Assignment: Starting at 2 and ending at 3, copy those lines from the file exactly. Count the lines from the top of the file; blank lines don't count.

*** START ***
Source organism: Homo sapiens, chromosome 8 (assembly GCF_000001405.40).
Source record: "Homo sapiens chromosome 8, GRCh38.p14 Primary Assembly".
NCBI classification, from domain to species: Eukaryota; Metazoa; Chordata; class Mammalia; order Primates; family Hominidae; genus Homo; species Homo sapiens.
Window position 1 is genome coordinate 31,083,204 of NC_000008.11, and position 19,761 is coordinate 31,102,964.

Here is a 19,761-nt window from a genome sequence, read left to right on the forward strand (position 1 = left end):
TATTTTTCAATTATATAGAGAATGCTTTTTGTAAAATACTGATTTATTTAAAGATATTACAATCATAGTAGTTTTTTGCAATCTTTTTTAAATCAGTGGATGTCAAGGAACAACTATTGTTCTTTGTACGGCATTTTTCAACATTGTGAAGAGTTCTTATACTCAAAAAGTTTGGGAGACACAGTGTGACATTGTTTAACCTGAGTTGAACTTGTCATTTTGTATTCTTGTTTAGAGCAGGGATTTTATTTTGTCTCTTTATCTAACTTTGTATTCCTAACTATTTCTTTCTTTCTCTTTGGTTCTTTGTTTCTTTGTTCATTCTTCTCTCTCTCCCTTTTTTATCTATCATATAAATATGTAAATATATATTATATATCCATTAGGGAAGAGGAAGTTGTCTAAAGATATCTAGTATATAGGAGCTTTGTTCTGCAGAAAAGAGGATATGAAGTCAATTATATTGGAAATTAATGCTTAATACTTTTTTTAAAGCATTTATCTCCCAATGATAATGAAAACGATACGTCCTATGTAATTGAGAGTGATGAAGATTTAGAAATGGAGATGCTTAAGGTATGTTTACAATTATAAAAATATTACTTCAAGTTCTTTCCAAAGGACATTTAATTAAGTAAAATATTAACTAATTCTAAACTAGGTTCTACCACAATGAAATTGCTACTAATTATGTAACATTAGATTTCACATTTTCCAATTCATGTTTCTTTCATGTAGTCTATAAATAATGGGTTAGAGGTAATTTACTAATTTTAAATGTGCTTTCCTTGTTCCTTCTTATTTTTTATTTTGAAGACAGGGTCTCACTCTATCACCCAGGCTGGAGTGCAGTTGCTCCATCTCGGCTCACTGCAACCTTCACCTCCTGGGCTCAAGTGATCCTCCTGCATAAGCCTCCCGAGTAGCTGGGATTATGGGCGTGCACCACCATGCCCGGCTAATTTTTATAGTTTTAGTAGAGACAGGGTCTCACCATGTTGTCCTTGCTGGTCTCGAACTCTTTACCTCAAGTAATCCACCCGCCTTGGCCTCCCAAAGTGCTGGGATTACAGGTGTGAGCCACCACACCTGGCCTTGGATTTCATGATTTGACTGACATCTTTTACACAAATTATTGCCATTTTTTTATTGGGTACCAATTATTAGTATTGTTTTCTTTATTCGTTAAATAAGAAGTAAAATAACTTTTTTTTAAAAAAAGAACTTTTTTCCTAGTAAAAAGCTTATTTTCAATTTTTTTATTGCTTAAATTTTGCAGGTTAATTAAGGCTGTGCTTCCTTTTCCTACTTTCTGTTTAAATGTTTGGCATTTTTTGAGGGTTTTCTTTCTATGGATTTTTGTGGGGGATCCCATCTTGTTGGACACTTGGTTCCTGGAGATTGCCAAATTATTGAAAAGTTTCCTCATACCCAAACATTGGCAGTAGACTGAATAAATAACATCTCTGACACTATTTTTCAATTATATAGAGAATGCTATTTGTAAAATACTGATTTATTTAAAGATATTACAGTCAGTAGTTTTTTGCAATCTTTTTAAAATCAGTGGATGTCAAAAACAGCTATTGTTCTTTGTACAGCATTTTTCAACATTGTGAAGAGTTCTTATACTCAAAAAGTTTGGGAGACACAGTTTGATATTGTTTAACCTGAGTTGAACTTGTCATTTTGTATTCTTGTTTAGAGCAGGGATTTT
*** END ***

Source record: "Homo sapiens chromosome 8, GRCh38.p14 Primary Assembly".
NCBI classification, from domain to species: Eukaryota; Metazoa; Chordata; class Mammalia; order Primates; family Hominidae; genus Homo; species Homo sapiens.